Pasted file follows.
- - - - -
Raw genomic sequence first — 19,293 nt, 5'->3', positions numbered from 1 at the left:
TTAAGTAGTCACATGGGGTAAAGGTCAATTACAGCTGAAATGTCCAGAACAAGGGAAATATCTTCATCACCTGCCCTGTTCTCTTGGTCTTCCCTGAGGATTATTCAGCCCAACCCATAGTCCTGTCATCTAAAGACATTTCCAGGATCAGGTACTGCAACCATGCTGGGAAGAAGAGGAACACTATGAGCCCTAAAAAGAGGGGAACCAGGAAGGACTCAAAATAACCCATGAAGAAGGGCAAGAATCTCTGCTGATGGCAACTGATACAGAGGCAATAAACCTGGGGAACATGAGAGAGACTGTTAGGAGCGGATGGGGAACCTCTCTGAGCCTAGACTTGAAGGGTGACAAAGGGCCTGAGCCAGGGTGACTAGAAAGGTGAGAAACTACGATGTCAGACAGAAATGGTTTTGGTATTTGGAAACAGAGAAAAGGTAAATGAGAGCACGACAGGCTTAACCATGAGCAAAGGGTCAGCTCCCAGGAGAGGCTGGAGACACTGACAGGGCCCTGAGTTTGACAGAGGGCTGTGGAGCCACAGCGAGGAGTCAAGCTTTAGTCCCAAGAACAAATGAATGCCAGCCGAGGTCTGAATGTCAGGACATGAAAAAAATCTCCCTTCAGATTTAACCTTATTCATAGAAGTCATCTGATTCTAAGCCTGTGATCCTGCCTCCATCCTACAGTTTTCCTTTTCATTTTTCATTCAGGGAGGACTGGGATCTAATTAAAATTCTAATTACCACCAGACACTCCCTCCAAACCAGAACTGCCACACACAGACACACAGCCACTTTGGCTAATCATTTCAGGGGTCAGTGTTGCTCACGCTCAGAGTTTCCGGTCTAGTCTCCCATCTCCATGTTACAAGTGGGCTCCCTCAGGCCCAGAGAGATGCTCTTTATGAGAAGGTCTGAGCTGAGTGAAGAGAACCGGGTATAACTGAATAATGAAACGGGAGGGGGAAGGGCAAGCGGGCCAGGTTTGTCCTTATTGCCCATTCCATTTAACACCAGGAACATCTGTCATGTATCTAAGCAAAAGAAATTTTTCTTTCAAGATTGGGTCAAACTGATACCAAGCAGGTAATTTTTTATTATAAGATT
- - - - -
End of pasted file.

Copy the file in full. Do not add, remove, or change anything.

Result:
Raw genomic sequence first — 19,293 nt, 5'->3', positions numbered from 1 at the left:
TTAAGTAGTCACATGGGGTAAAGGTCAATTACAGCTGAAATGTCCAGAACAAGGGAAATATCTTCATCACCTGCCCTGTTCTCTTGGTCTTCCCTGAGGATTATTCAGCCCAACCCATAGTCCTGTCATCTAAAGACATTTCCAGGATCAGGTACTGCAACCATGCTGGGAAGAAGAGGAACACTATGAGCCCTAAAAAGAGGGGAACCAGGAAGGACTCAAAATAACCCATGAAGAAGGGCAAGAATCTCTGCTGATGGCAACTGATACAGAGGCAATAAACCTGGGGAACATGAGAGAGACTGTTAGGAGCGGATGGGGAACCTCTCTGAGCCTAGACTTGAAGGGTGACAAAGGGCCTGAGCCAGGGTGACTAGAAAGGTGAGAAACTACGATGTCAGACAGAAATGGTTTTGGTATTTGGAAACAGAGAAAAGGTAAATGAGAGCACGACAGGCTTAACCATGAGCAAAGGGTCAGCTCCCAGGAGAGGCTGGAGACACTGACAGGGCCCTGAGTTTGACAGAGGGCTGTGGAGCCACAGCGAGGAGTCAAGCTTTAGTCCCAAGAACAAATGAATGCCAGCCGAGGTCTGAATGTCAGGACATGAAAAAAATCTCCCTTCAGATTTAACCTTATTCATAGAAGTCATCTGATTCTAAGCCTGTGATCCTGCCTCCATCCTACAGTTTTCCTTTTCATTTTTCATTCAGGGAGGACTGGGATCTAATTAAAATTCTAATTACCACCAGACACTCCCTCCAAACCAGAACTGCCACACACAGACACACAGCCACTTTGGCTAATCATTTCAGGGGTCAGTGTTGCTCACGCTCAGAGTTTCCGGTCTAGTCTCCCATCTCCATGTTACAAGTGGGCTCCCTCAGGCCCAGAGAGATGCTCTTTATGAGAAGGTCTGAGCTGAGTGAAGAGAACCGGGTATAACTGAATAATGAAACGGGAGGGGGAAGGGCAAGCGGGCCAGGTTTGTCCTTATTGCCCATTCCATTTAACACCAGGAACATCTGTCATGTATCTAAGCAAAAGAAATTTTTCTTTCAAGATTGGGTCAAACTGATACCAAGCAGGTAATTTTTTATTATAAGATT